It was 1718 when Sieur de Bienville, a Frenchmen, chose to settle in The French Quarter of New Orleans. The Sun King, Louis XIV, had fallen, and the French Crown was passed to his great grandson, Louis XV, who was only a child. It was during this time that a savvy, but unscrupulous Scotsman, John Law, manipulated his way into the French court and befriended Philippe, a regent in the Court.
In 1717, Law was awarded a 25 year charter to exploit the New World territory called Louisiana. Law sent Bienville to the territory with orders to establish a new settlement and name it after the duke, La Nouvelle Orleans.
Law operated a huge land scam and sold property in New Orleans to Europeans for a pretty penny.
The settlers, upon arriving in this foreign land, found no gold, silver or riches as promised by Law... rather, a rugged wilderness of swampland, palmetto huts and mosquitos.
Life was difficult, to say the least, but the heartiest survived, and multiplied (Note: In 1727, 88 women were released from Parisian prisons to become the brides of these early settlers.) Hurricanes, floods and Indian attacks plagued the settlers, but by 1737, New Orleans had become a crown colony.
In 1762, the Treaty of Fountainbleu and the Treaty of Paris gave Louisiana to the Spanish, and, in 1769, New Orleans a Spanish Governor, Don Alexandro O'Reilly, took command. New Orleans was a flourishing seaport and the population grew tremendously under Spanish rule. European ships and Yankee flatboats poured down the Mississippi River on a regular basis.
The 1800's brought the retro ceding of the Louisiana Territory to France once again. The secret Treaty of Il defonso accomplished this important step on Oct. 1, 1800. Napoleon Bonaparte, first consul of France, planned to take control of the territory, and that greatly disturbed President Thomas Jefferson.
So, he sent Robert Livingston to Paris to purchase New Orleans. He succeeded in getting the entire Louisiana Territory for the sum of $15 million. This became known as the Louisiana Purchase.
In 1805, New Orleans was incorporated as a city and in 1812, Louisiana was admitted into the Union. Americans poured down river and began to build beautiful homes west of the French Quarter. Fights between the French and the rich, new American arrivals were common and the land separating them became known as the "neutral ground."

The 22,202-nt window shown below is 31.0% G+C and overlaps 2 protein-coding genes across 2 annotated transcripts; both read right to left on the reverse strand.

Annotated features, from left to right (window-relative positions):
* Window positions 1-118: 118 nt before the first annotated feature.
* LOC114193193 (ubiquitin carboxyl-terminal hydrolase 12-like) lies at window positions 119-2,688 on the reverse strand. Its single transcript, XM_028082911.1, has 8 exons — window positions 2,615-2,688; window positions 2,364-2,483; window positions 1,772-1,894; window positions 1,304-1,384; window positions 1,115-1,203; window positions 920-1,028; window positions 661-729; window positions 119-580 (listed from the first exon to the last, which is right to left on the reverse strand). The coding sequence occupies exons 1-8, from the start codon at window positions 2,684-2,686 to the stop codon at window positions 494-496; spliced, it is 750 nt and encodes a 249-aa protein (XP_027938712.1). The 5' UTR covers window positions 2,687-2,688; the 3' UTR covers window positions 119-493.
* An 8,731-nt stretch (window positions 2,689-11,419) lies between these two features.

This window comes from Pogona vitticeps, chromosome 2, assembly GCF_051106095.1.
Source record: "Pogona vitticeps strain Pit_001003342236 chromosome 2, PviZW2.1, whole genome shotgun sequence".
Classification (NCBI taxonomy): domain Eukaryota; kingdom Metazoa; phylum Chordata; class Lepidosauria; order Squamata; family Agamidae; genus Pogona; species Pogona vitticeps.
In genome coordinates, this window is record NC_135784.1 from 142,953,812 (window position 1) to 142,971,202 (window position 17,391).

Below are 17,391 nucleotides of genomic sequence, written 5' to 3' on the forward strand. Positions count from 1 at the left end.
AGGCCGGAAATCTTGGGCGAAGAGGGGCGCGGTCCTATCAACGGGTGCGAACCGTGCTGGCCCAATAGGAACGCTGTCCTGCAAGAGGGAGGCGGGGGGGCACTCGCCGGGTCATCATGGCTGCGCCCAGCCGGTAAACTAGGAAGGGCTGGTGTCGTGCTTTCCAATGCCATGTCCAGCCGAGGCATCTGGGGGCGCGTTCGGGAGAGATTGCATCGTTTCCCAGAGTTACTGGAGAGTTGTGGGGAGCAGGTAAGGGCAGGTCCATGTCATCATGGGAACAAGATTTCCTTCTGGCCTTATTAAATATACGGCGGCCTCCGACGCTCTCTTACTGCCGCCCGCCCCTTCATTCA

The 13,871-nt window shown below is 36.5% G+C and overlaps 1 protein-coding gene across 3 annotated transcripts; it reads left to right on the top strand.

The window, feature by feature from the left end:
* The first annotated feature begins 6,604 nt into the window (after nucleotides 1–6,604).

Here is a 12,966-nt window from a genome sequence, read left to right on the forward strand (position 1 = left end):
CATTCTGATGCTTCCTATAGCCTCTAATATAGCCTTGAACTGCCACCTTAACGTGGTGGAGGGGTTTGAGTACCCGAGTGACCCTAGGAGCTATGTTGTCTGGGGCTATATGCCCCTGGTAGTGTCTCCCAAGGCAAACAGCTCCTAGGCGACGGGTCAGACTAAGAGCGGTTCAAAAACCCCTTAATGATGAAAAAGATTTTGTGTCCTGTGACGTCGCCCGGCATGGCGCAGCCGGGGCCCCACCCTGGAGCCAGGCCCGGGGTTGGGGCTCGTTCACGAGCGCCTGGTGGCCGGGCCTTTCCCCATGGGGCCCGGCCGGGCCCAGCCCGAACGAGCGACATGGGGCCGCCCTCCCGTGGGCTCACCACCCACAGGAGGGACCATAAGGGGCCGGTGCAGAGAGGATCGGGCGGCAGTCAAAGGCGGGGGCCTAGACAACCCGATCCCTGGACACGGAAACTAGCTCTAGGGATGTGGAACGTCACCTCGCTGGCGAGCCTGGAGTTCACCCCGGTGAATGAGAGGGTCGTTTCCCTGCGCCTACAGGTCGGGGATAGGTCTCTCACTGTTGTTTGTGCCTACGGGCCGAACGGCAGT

Later, this strip of land, originally planned as a canal connecting the Mississippi to Lake Ponchartrain, was named Canal Street. It remains one of the widest avenues in the world and the median down the center of the street is still referred to as "Neutral Ground."
Congo Square was the location of the only legal gathering place for African slaves and free people of color. It was through the culture established by frequent gatherings in Congo Square that much of the African American music and culture was preserved and the American version of voodoo was born.
The last battle of the last war between the U.S. and Great Britain was fought in New Orleans. The Mississippi River was the cause of the war and Jackson brought Tennessee Volunteers to New Orleans to fight side-by-side with pirates, free blacks, Creoles, Choctaw Indians and Kaintucks. Great Britain was defeated and New Orleans went on to become a boomtown.
New Orleans is one of the largest ports in the U.S. and the world. Despite the money spent yearly on renovations, New Orleans retains its Old World aura, carefully preserving its history, music and famous creole cuisine.